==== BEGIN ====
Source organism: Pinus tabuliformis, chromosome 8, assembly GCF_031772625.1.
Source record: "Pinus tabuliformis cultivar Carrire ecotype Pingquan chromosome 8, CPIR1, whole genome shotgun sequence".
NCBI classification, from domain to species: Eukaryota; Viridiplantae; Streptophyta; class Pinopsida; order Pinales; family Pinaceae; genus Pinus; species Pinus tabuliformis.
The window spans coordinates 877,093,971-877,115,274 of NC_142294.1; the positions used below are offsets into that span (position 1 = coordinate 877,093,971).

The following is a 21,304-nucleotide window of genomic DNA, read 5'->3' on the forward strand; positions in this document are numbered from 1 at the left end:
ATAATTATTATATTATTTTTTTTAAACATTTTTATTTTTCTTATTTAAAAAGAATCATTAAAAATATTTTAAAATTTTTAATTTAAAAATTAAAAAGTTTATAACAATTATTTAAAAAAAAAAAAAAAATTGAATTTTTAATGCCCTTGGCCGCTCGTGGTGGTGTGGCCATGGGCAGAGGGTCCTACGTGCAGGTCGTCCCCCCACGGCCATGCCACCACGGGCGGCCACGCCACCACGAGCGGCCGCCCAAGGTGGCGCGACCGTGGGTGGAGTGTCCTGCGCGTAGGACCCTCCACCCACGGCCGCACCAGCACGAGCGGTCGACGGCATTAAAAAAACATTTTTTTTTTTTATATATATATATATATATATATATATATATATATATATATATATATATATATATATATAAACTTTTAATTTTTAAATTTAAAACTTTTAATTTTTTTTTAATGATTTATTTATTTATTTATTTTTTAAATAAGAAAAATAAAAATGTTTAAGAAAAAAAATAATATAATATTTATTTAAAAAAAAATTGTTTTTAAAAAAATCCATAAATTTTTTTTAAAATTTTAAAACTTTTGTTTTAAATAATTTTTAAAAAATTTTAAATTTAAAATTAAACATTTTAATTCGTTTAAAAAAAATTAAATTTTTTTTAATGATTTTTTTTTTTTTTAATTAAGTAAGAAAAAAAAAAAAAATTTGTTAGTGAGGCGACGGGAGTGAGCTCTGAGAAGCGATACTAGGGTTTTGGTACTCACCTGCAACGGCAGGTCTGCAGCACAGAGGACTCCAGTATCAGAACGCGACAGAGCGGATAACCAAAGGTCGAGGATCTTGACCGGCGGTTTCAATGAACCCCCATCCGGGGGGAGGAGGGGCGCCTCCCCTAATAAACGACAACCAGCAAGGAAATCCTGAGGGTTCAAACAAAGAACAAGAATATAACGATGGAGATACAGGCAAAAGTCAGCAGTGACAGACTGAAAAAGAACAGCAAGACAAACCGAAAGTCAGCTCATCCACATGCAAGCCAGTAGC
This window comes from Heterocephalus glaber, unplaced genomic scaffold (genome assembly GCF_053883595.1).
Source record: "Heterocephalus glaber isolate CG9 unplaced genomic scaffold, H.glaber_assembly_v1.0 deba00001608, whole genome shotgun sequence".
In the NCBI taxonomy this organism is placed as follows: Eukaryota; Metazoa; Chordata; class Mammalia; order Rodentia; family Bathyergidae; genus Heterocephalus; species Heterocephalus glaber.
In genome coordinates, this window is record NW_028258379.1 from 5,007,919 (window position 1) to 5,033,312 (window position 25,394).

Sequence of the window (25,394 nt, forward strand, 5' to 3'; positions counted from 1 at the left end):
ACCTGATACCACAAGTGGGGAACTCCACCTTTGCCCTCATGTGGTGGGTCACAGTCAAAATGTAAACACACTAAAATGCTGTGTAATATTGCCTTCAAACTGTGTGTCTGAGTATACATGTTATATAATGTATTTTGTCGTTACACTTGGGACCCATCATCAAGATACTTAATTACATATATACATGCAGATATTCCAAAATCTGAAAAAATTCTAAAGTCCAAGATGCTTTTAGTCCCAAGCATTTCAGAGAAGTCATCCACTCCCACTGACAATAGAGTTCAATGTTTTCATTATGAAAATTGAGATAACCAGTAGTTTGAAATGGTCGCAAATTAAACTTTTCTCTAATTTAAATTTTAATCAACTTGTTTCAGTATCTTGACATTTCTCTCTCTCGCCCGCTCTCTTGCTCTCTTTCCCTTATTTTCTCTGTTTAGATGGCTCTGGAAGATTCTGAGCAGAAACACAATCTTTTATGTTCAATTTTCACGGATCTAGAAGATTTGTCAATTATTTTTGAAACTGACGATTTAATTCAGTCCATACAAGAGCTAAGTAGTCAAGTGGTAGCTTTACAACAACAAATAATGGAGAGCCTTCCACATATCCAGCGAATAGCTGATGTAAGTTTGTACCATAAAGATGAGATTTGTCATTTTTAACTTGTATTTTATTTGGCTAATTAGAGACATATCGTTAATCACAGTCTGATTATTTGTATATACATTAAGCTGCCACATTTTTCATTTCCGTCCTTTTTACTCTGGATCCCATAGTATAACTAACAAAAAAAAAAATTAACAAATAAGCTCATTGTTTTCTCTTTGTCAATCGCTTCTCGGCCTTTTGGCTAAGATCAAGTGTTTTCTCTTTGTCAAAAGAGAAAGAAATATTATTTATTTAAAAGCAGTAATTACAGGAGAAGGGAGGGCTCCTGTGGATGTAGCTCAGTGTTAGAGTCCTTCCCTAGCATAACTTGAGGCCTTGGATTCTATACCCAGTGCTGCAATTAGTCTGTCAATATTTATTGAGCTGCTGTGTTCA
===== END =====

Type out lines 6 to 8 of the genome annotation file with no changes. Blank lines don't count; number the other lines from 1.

ATAATTATTATATTATTTTTTTTAAACATTTTTATTTTTCTTATTTAAAAAGAATCATTAAAAATATTTTAAAATTTTTAATTTAAAAATTAAAAAGTTTATAACAATTATTTAAAAAAAAAAAAAAAATTGAATTTTTAATGCCCTTGGCCGCTCGTGGTGGTGTGGCCATGGGCAGAGGGTCCTACGTGCAGGTCGTCCCCCCACGGCCATGCCACCACGGGCGGCCACGCCACCACGAGCGGCCGCCCAAGGTGGCGCGACCGTGGGTGGAGTGTCCTGCGCGTAGGACCCTCCACCCACGGCCGCACCAGCACGAGCGGTCGACGGCATTAAAAAAACATTTTTTTTTTTTATATATATATATATATATATATATATATATATATATATATATATATATATATATATATAAACTTTTAATTTTTAAATTTAAAACTTTTAATTTTTTTTTAATGATTTATTTATTTATTTATTTTTTAAATAAGAAAAATAAAAATGTTTAAGAAAAAAAATAATATAATATTTATTTAAAAAAAAATTGTTTTTAAAAAAATCCATAAATTTTTTTTAAAATTTTAAAACTTTTGTTTTAAATAATTTTTAAAAAATTTTAAATTTAAAATTAAACATTTTAATTCGTTTAAAAAAAATTAAATTTTTTTTAATGATTTTTTTTTTTTTTAATTAAGTAAGAAAAAAAAAAAAAATTTGTTAGTGAGGCGACGGGAGTGAGCTCTGAGAAGCGATACTAGGGTTTTGGTACTCACCTGCAACGGCAGGTCTGCAGCACAGAGGACTCCAGTATCAGAACGCGACAGAGCGGATAACCAAAGGTCGAGGATCTTGACCGGCGGTTTCAATGAACCCCCATCCGGGGGGAGGAGGGGCGCCTCCCCTAATAAACGACAACCAGCAAGGAAATCCTGAGGGTTCAAACAAAGAACAAGAATATAACGATGGAGATACAGGCAAAAGTCAGCAGTGACAGACTGAAAAAGAACAGCAAGACAAACCGAAAGTCAGCTCATCCACATGCAAGCCAGTAGC
This window comes from Heterocephalus glaber, unplaced genomic scaffold (genome assembly GCF_053883595.1).
Source record: "Heterocephalus glaber isolate CG9 unplaced genomic scaffold, H.glaber_assembly_v1.0 deba00001608, whole genome shotgun sequence".